I will be returning to work when my newborn is two months old. I haven't even had the baby yet, but the very thought of leaving him is already tearing me apart! How can we best manage this transition? Is it fair to ask the daycare if I can call during the day? Would lunchtime visits be too disruptive? Thank you for your advice. - Pamela in Virginia
The Childcare Expert Answers:
Many people just assume these days that you must have a two income home in order to survive. Therefore, they also assume that putting their child(ren) into daycare during these working hours is the only choice. I say there are many choices involved here.
CHOICE 1: Does it take two incomes to make ends meet? Many times, yes. But if you consider the costs involved with working (daycare, meals out, clothing for work, travel to/from work, taxes) the cost may be too high to be feasible. Remember, why you had children. Was it so someone ELSE could raise them?
CHOICE 2: If a parent finds that they must work, either for sanity or for economy. Does it have to be full-time? Will part-time work better? Can it be while the children are at school? While my spouse can be home and care for the children? Can I do a job that enables me to work out of my home?
CHOICE 3: If you choose for your child to be taken care of by someone other than yourself, how about another family member? This can be tricky, but most of the time gives the child a greater sense of understanding about his/her own family roots.
CHOICE 4: Barring any family assistance for childcare, what works best for my needs? In-home provider (nanny, babysitter), Family-home daycare, Child care center. There are many pros and cons involved with each of these.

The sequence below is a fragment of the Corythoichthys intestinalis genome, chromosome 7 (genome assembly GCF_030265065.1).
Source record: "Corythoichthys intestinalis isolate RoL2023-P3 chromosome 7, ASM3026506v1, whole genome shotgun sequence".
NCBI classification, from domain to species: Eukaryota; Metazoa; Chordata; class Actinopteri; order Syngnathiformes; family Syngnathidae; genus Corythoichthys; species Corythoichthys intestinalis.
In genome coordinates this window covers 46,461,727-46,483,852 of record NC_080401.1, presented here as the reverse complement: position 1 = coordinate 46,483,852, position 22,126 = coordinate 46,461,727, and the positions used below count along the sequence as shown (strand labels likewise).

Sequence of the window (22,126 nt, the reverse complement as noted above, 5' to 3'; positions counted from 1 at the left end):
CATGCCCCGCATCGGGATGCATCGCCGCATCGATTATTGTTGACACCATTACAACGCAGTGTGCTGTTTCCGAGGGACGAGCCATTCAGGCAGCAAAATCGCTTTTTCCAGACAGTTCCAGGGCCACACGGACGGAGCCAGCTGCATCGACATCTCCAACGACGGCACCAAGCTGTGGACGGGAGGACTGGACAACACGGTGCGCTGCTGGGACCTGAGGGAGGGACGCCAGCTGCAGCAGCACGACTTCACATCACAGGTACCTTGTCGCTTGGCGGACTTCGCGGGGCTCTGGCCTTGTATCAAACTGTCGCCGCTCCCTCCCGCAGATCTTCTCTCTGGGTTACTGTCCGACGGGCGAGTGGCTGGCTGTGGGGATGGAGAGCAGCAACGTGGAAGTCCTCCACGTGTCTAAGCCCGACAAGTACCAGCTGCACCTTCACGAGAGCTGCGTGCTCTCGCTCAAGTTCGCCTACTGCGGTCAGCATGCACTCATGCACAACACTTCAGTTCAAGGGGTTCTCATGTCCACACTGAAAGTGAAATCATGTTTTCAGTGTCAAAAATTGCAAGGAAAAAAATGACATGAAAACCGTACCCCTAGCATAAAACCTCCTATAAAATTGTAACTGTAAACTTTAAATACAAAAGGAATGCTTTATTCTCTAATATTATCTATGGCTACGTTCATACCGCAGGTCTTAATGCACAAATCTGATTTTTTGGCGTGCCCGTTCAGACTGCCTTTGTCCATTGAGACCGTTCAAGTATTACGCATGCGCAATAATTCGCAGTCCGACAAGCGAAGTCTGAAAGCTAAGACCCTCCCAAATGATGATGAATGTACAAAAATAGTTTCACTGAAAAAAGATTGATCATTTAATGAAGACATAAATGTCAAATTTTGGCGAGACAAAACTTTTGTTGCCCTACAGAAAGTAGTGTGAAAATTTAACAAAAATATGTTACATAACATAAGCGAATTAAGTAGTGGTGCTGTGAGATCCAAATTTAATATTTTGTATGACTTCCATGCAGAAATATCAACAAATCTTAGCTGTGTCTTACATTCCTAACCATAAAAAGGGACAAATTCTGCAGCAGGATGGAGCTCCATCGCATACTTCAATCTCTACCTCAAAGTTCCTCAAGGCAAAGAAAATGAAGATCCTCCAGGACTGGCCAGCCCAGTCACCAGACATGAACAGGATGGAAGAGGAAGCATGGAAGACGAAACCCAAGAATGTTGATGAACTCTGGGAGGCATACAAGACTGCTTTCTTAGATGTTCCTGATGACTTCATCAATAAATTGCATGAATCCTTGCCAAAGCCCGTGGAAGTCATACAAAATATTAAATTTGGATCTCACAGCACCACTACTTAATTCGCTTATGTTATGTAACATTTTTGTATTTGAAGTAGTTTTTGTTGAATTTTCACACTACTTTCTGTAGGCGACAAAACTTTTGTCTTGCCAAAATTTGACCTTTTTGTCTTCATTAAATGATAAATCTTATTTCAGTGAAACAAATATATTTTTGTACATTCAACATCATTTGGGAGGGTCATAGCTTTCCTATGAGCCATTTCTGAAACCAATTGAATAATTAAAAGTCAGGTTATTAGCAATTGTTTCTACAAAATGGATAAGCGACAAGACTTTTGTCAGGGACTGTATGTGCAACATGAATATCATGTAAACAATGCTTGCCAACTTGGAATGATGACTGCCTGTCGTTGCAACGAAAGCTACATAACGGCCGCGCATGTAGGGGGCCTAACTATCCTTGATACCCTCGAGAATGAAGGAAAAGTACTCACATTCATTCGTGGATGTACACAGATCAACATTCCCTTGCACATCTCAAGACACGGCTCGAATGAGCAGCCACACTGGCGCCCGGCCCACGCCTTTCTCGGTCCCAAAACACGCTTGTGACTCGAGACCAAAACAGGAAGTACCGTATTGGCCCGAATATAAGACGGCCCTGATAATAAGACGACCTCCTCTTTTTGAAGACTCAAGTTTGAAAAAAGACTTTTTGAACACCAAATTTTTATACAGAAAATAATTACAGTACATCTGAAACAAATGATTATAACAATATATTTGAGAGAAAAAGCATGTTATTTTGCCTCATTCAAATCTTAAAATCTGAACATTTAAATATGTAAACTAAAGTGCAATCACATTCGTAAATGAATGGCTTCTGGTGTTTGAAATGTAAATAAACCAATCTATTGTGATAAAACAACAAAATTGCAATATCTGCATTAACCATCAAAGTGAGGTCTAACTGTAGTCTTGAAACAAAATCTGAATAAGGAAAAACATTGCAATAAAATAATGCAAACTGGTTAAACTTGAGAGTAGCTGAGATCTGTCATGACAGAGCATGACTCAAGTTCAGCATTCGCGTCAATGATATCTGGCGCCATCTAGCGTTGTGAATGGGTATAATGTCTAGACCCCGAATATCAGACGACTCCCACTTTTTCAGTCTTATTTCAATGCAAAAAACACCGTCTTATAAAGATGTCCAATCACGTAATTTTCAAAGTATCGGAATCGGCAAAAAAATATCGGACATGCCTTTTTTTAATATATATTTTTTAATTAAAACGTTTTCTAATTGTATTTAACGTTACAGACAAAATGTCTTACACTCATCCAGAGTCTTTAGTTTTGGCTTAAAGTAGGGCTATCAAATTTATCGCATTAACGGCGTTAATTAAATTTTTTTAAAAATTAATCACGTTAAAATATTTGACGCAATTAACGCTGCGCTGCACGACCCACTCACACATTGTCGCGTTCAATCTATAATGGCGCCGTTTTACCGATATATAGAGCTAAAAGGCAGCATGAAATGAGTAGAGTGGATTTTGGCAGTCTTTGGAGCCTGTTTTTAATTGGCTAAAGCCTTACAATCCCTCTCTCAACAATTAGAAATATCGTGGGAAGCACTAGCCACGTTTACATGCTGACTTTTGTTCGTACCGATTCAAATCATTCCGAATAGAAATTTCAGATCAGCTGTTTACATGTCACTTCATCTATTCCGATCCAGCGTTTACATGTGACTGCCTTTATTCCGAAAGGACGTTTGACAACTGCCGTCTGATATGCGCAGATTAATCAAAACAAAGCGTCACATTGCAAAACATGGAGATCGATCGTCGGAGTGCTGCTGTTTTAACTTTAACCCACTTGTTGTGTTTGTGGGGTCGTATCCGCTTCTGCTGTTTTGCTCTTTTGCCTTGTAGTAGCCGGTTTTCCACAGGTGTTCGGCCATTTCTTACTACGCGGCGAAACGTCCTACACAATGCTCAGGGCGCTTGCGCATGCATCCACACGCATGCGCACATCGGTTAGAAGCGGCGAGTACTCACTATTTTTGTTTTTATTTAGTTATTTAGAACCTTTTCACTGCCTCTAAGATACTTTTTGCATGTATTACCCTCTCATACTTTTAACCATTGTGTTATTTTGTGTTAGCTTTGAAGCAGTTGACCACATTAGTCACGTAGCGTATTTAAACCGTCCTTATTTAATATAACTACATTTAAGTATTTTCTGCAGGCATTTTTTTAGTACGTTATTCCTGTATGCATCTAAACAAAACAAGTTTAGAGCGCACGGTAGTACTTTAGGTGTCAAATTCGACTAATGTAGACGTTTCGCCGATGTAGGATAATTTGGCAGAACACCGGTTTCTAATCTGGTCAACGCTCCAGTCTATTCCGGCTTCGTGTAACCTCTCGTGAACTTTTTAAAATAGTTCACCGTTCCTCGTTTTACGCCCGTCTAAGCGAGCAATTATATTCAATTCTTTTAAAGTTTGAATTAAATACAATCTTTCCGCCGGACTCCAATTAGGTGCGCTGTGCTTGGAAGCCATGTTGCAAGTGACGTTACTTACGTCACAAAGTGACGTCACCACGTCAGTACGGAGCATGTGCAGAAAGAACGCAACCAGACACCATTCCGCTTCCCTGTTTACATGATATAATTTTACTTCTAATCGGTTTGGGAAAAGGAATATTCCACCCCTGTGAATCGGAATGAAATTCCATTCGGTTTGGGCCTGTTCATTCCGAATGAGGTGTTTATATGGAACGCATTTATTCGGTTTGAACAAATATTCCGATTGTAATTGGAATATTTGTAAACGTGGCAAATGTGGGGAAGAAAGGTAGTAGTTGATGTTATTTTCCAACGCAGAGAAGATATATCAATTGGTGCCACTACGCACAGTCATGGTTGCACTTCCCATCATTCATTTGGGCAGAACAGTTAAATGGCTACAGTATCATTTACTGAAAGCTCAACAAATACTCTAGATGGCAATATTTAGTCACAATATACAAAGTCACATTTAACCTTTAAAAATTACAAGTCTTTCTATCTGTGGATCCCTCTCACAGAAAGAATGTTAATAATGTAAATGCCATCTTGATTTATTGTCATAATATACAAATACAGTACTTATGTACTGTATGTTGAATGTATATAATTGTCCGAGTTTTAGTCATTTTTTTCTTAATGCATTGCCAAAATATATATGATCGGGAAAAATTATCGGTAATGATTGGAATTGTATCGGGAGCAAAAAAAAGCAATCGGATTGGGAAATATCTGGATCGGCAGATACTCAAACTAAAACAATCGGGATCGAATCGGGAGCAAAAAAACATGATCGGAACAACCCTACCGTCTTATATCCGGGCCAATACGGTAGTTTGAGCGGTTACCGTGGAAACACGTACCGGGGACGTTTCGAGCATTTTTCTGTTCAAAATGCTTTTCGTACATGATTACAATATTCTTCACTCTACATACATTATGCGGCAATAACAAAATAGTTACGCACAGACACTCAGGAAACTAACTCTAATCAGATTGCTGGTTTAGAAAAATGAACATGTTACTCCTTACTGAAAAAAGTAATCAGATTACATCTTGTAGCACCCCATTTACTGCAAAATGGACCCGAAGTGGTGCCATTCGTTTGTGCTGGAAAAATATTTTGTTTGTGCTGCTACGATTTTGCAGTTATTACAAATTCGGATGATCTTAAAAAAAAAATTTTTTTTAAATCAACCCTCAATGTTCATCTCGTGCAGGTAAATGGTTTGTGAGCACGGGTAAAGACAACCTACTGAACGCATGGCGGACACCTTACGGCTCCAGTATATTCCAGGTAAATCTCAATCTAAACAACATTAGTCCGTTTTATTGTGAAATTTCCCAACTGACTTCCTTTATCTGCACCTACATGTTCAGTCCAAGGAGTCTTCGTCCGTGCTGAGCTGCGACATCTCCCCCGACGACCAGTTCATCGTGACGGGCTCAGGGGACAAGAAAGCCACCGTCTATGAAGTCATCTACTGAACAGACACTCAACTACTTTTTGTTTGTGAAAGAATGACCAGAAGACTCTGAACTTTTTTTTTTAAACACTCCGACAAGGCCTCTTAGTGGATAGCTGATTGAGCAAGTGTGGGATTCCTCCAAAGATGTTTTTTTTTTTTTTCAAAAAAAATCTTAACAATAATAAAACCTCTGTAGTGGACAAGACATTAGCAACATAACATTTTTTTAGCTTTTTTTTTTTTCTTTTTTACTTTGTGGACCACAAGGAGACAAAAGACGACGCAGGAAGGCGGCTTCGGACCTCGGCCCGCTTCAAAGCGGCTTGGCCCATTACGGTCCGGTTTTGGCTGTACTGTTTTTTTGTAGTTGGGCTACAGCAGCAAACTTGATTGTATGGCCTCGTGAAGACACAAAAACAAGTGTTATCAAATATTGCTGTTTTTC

This is a very emotional time for you. Transition will be key even for just an hour away right now. Take it a little at a time. Any good childcare provider will understand the importance of this. It should ALWAYS be okay to call and see how your little one is doing. Visiting maybe a little trickier because it does confuse children when they are very small, they need to have consistency, no matter what. If you choose to nurse the baby and are close enough a lunch time break might be very nice for you and baby to re-group.
Do not scrimp when it comes to your children. They are the most precious thing you will ever be given the responsibility of caring for in your life. Don't let them down.
If you do return to work outside the home and put your child into a daycare situation, remember you are not alone. Thousands of children come out of the daycare setting healthy, happy, and well-adjusted individuals. No matter what your decision is, you have to be sure of it, otherwise you will resent it, your child will feel your ambiguity, no one wins. Be sure.
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